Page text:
School for pregnant teenagers opens in Malaysia

Mila gave her baby up for adoption
Image caption Anonymity is crucial as police believe it is mainly unmarried couples who are abandoning their babies

The first school for pregnant teenagers in mainly-Muslim Malaysia has opened, as part of an attempt to curb the rising number of abandoned babies.

Officials hope that the school in the southern state of Malacca will help young women to overcome the stigma of having children outside marriage.

As well as medical check-ups, students will receive religious counselling.

About 70 babies have been left on doorsteps, in rubbish bins and public toilets in Malaysia this year.

Social stigma

The school promises privacy and protection to pregnant teens as well as providing an education.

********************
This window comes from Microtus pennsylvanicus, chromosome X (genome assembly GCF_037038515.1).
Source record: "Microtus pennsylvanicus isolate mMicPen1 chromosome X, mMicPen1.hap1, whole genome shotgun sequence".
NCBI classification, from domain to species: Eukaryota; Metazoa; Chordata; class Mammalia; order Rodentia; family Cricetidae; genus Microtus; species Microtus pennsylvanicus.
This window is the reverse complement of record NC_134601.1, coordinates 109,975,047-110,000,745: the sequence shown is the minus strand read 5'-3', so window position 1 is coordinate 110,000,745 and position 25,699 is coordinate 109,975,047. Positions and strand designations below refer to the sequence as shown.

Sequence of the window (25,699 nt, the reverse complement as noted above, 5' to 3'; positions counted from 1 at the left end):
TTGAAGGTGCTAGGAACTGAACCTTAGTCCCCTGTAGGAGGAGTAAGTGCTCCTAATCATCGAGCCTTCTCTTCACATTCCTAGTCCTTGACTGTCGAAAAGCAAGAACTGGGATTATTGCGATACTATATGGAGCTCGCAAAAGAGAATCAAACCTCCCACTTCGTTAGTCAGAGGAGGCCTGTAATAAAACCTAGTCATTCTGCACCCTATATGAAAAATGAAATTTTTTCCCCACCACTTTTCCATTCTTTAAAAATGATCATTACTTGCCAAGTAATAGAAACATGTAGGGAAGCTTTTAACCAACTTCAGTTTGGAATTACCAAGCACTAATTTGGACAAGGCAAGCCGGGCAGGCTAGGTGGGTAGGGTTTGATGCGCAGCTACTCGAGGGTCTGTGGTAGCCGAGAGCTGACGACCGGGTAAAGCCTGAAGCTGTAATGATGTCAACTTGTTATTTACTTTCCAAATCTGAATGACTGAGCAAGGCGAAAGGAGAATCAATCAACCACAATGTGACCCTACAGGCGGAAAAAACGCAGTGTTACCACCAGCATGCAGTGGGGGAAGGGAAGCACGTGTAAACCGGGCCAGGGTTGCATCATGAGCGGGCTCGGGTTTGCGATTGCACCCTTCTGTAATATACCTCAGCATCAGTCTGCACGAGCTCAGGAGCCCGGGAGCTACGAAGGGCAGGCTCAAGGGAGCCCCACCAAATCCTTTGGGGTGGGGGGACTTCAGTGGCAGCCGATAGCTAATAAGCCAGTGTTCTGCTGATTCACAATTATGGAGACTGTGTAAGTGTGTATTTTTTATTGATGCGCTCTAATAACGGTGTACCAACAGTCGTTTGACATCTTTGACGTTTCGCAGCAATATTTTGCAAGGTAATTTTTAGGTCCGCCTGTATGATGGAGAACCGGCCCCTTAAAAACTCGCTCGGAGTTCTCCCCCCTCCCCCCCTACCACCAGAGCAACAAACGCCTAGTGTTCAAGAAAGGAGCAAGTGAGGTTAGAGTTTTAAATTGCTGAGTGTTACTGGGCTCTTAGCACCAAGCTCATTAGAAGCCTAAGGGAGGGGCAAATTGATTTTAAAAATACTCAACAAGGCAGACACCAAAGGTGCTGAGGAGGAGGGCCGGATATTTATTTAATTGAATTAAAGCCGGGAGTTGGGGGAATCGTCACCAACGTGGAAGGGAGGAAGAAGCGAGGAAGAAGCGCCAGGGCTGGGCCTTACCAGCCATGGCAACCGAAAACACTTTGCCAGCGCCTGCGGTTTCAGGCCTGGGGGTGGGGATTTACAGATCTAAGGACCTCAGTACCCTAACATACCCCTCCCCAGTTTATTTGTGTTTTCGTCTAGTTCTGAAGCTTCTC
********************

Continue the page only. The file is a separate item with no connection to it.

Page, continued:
Anonymity is considered crucial as police believe it is mainly unmarried couples who are abandoning their babies in a desperate attempt to hide the fact that they had pre-marital sex.

Young people in Malaysia, especially Muslims, are expected to abstain until marriage.

Religious officials in Malacca also say they will approve the marriages of more girls under the age of 16, in order to legitimise their sexual relationships.

The stigma of pre-marital sex has even driven older women, like 28-year-old Mila, to give up babies for adoption.

"Even though I'm getting married soon, having sex before marriage is against Islamic tradition. If the baby knew he was born out of wedlock he will carry the shame for the rest of his life," she says.

But the Malaysian women's minister has come out against the idea of schools for pregnant teens.

Separating them from the mainstream school system will further stigmatise them, she told the BBC.

The root of the problem is the lack of sex education in schools.

The women's ministry has for years advocated that students be taught a health and reproductive course.

But religious groups have blocked the idea, saying it will only encourage more teens to get pregnant.

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